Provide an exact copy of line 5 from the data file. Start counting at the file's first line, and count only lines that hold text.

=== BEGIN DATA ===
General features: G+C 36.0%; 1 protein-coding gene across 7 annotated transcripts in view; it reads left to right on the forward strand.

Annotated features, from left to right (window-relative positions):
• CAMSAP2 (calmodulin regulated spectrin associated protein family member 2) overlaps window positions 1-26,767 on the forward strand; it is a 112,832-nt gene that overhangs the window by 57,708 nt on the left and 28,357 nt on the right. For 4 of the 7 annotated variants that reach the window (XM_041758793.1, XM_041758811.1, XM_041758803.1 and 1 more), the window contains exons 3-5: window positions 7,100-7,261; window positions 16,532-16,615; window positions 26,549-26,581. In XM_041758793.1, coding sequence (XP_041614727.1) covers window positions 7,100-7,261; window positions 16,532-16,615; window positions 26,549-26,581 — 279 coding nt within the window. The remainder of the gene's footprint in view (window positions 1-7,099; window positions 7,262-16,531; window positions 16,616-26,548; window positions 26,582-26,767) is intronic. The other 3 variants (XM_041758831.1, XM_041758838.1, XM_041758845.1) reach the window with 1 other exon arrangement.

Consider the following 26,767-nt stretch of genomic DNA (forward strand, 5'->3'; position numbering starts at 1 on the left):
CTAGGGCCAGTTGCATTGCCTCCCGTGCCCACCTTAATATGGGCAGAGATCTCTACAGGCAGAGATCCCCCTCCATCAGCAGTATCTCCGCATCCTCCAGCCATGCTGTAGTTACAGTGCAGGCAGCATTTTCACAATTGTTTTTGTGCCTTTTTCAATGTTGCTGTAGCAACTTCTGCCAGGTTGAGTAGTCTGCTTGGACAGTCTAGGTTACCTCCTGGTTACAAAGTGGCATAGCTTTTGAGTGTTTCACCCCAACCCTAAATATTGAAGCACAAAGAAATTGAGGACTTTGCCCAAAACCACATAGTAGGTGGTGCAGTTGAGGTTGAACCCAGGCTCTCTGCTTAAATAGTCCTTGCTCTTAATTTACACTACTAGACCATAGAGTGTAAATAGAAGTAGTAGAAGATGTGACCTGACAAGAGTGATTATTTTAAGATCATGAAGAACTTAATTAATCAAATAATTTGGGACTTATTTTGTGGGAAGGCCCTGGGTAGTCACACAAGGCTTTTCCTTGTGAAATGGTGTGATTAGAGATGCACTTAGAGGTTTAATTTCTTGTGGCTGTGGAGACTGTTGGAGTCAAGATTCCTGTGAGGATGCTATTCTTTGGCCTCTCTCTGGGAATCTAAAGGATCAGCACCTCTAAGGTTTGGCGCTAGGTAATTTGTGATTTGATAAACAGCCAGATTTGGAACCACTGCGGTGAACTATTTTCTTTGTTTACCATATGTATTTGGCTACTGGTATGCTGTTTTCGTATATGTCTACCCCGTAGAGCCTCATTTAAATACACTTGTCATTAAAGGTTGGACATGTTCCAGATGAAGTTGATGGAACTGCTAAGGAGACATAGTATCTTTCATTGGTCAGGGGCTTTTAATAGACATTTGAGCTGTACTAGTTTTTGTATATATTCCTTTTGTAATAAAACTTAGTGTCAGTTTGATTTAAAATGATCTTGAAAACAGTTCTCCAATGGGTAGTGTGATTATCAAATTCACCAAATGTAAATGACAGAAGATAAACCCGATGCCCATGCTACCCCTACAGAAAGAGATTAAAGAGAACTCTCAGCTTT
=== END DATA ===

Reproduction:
CTAGGGCCAGTTGCATTGCCTCCCGTGCCCACCTTAATATGGGCAGAGATCTCTACAGGCAGAGATCCCCCTCCATCAGCAGTATCTCCGCATCCTCCAGCCATGCTGTAGTTACAGTGCAGGCAGCATTTTCACAATTGTTTTTGTGCCTTTTTCAATGTTGCTGTAGCAACTTCTGCCAGGTTGAGTAGTCTGCTTGGACAGTCTAGGTTACCTCCTGGTTACAAAGTGGCATAGCTTTTGAGTGTTTCACCCCAACCCTAAATATTGAAGCACAAAGAAATTGAGGACTTTGCCCAAAACCACATAGTAGGTGGTGCAGTTGAGGTTGAACCCAGGCTCTCTGCTTAAATAGTCCTTGCTCTTAATTTACACTACTAGACCATAGAGTGTAAATAGAAGTAGTAGAAGATGTGACCTGACAAGAGTGATTATTTTAAGATCATGAAGAACTTAATTAATCAAATAATTTGGGACTTATTTTGTGGGAAGGCCCTGGGTAGTCACACAAGGCTTTTCCTTGTGAAATGGTGTGATTAGAGATGCACTTAGAGGTTTAATTTCTTGTGGCTGTGGAGACTGTTGGAGTCAAGATTCCTGTGAGGATGCTATTCTTTGGCCTCTCTCTGGGAATCTAAAGGATCAGCACCTCTAAGGTTTGGCGCTAGGTAATTTGTGATTTGATAAACAGCCAGATTTGGAACCACTGCGGTGAACTATTTTCTTTGTTTACCATATGTATTTGGCTACTGGTATGCTGTTTTCGTATATGTCTACCCCGTAGAGCCTCATTTAAATACACTTGTCATTAAAGGTTGGACATGTTCCAGATGAAGTTGATGGAACTGCTAAGGAGACATAGTATCTTTCATTGGTCAGGGGCTTTTAATAGACATTTGAGCTGTACTAGTTTTTGTATATATTCCTTTTGTAATAAAACTTAGTGTCAGTTTGATTTAAAATGATCTTGAAAACAGTTCTCCAATGGGTAGTGTGATTATCAAATTCACCAAATGTAAATGACAGAAGATAAACCCGATGCCCATGCTACCCCTACAGAAAGAGATTAAAGAGAACTCTCAGCTTT